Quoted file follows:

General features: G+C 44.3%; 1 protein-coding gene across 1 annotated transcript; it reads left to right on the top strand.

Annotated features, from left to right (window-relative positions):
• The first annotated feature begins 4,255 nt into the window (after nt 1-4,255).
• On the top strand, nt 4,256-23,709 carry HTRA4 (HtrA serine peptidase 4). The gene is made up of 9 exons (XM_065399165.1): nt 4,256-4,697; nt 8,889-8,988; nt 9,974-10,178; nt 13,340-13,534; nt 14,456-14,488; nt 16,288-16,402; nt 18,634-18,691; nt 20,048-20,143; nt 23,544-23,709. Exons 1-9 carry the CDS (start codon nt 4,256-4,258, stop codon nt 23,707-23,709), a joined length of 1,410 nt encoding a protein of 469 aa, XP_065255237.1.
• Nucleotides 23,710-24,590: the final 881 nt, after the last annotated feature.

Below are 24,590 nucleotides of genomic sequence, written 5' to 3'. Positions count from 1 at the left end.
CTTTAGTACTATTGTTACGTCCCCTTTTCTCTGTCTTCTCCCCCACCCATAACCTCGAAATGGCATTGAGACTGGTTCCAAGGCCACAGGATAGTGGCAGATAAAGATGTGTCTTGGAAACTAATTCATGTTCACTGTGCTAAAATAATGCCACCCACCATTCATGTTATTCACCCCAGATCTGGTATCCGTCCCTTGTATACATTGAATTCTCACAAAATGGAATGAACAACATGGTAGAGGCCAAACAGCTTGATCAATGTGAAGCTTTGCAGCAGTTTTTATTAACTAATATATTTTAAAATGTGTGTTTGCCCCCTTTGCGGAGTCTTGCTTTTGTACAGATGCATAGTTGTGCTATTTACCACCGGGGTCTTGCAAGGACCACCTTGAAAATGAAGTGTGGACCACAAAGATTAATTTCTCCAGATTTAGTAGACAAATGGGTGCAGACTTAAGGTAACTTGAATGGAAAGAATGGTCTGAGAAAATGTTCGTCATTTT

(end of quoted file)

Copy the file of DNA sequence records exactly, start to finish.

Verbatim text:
General features: G+C 44.3%; 1 protein-coding gene across 1 annotated transcript; it reads left to right on the top strand.

Annotated features, from left to right (window-relative positions):
• The first annotated feature begins 4,255 nt into the window (after nt 1-4,255).
• On the top strand, nt 4,256-23,709 carry HTRA4 (HtrA serine peptidase 4). The gene is made up of 9 exons (XM_065399165.1): nt 4,256-4,697; nt 8,889-8,988; nt 9,974-10,178; nt 13,340-13,534; nt 14,456-14,488; nt 16,288-16,402; nt 18,634-18,691; nt 20,048-20,143; nt 23,544-23,709. Exons 1-9 carry the CDS (start codon nt 4,256-4,258, stop codon nt 23,707-23,709), a joined length of 1,410 nt encoding a protein of 469 aa, XP_065255237.1.
• Nucleotides 23,710-24,590: the final 881 nt, after the last annotated feature.

Below are 24,590 nucleotides of genomic sequence, written 5' to 3'. Positions count from 1 at the left end.
CTTTAGTACTATTGTTACGTCCCCTTTTCTCTGTCTTCTCCCCCACCCATAACCTCGAAATGGCATTGAGACTGGTTCCAAGGCCACAGGATAGTGGCAGATAAAGATGTGTCTTGGAAACTAATTCATGTTCACTGTGCTAAAATAATGCCACCCACCATTCATGTTATTCACCCCAGATCTGGTATCCGTCCCTTGTATACATTGAATTCTCACAAAATGGAATGAACAACATGGTAGAGGCCAAACAGCTTGATCAATGTGAAGCTTTGCAGCAGTTTTTATTAACTAATATATTTTAAAATGTGTGTTTGCCCCCTTTGCGGAGTCTTGCTTTTGTACAGATGCATAGTTGTGCTATTTACCACCGGGGTCTTGCAAGGACCACCTTGAAAATGAAGTGTGGACCACAAAGATTAATTTCTCCAGATTTAGTAGACAAATGGGTGCAGACTTAAGGTAACTTGAATGGAAAGAATGGTCTGAGAAAATGTTCGTCATTTT